BASRA, IRAQ — Iraq will supply the world with its last barrel of oil, according to local lore, and that barrel will come from Basra.
Sitting on an estimated 120 billion barrels of untapped crude, this southern province, tucked between Iran and Kuwait, is key to Iraq’s economic future. But local residents and officials worry that they are lagging behind their next-door neighbors, whose infrastructure and oil-drilling capabilities are far more advanced.
As the U.S. military prepares for an end-of-year deadline to leave Iraq, residents here are concerned that the central government in Baghdad will not be able to hold its own against those neighbors, which covet access to the nation’s vast resources and under-served markets.
In recent months, Basra’s leaders have hosted business delegations from China, Italy and South Korea that are eager to build in the province, and the United States opened its first consulate here in July in hopes of spurring American investment.
But provincial leaders complain that Prime Minister Nouri al-Maliki’s government is more interested in doing business with Iran than in promoting their interests. The two countries last month signed agreements to work together on issues related to culture, science, technology and transportation, a move that Maliki said signaled “a new stage of cooperation.”
As the Iraqi and Iranian economies grow closer, however, officials in Basra say they believe that Iraqi leaders are allowing Iran to take the lead in extracting oil from border reservoirs that are accessible to both countries.
“The Iraqis were sleeping” while Iran started taking Iraq’s oil along the border, said Fareed Ayoubi, a member of the Basra Provincial Council and head of its oil and energy committee. “It’s a lost cause.”
Only now — years behind Iran and Kuwait — is Iraq signing deals with oil companies Royal Dutch Shell and BP to develop the fields and to provide enough security to deter illegal cross-border drilling, Ayoubi said.
Senior government officials in Baghdad declined requests to comment on oil drilling along the borders.
Meanwhile, despite attempts by Baghdad to stop the project, Kuwait is moving ahead with plans to construct a multimillion-dollar seaport on Bubiyan Island, a strategically important location at the northern end of the Persian Gulf. Ayoubi and others say Kuwait’s port will choke off Iraq’s access both to the gulf and to larger ships that could bring business to a similar port planned for the Iraqi fishing town of Faw.
At the current port in Faw, dozens of abandoned fishing vessels litter the shores of the Shatt al Arab River, which links the Tigris and Euphrates rivers to the Persian Gulf.
Nearly 70 percent of Faw’s residents once earned a living from fishing, but increased pollution in the river and disputes with Iranian border guards patrolling the waters are forcing most fishermen to find new work. An Iraqi fisherman was killed last month on the river by Iranian guards, the latest in a string of killings or kidnappings since disputes along the border intensified after the 2003 U.S. invasion.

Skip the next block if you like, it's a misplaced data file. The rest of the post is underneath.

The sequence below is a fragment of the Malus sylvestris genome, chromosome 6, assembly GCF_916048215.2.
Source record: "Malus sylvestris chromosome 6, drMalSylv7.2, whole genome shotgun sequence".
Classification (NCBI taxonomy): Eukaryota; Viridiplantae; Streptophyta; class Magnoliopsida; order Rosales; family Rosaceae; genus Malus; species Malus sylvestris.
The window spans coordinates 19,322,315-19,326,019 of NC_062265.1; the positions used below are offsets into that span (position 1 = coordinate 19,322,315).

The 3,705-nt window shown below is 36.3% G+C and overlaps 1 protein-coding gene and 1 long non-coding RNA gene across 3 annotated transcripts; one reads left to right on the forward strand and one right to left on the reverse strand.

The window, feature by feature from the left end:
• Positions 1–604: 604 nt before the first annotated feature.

“We consider that killing a crime,” said Hussein Ali Kamal, undersecretary at the Iraqi Interior Ministry. Iran, he said, “should understand that the blood of any Iraqi is valuable.”
But Kamal, whose ministry oversees border security issues, said his forces lack the manpower to conduct similar border patrols and are hampered by Iraq’s compliance with international border treaties.
That inability to act more forcefully infuriates Hamid Tahier Jaber, whose son, a fisherman, was killed by the Iranians three years ago. “We don’t have someone to protect us, to keep our rights, to keep Iran out,” he said.
Jaber said the central government’s inability to protect fishermen means they will continue to stay out of the water.
Basra’s governor, Khalef Abdul Samed, is a member of Maliki’s State of Law political coalition, but he is frustrated with the prime minister. Though Samed said he would rather be working to attract more international investment, he’s still dealing with electricity shortages, a chronic problem nationwide that Maliki’s government has yet to solve.
Much of Basra’s electricity comes from Iranian sources, another point of contention among residents who accuse their neighbor of purposely providing Iraq with unreliable, low-voltage power.
To quickly address electricity shortages, Samed said, he’s willing to tap the provincial coffers to spend $38 million on new generators and fuel. But he must first get approval from officials in Baghdad, and that has not happened.
“The summer is almost over, and since May we’ve been waiting to buy 1,000 generators to give electricity to the province,” Samed said.
He said he wants Maliki’s government to loosen its grip on daily affairs and allow him to establish a semi-autonomous regional government like the one in northern Kurdistan, which enjoys billions in international investment, mostly from Turkey. But Maliki is blocking such attempts, recently charging that those pushing for greater local control “undermine Iraq’s unity and stability.”
So Samed will have to wait longer for a final answer. And sometimes, he waits in the dark. As the governor listed his concerns with Baghdad, the lights in his office went out.
“Is today’s electricity from Iran?” someone in the room joked, provoking laughter.
Seated behind his desk, the governor, clearly annoyed, only smiled nervously.
Special correspondents Asaad Majeed and Emad Zainel in Basra and Aziz Alwan in Baghdad contributed to this report.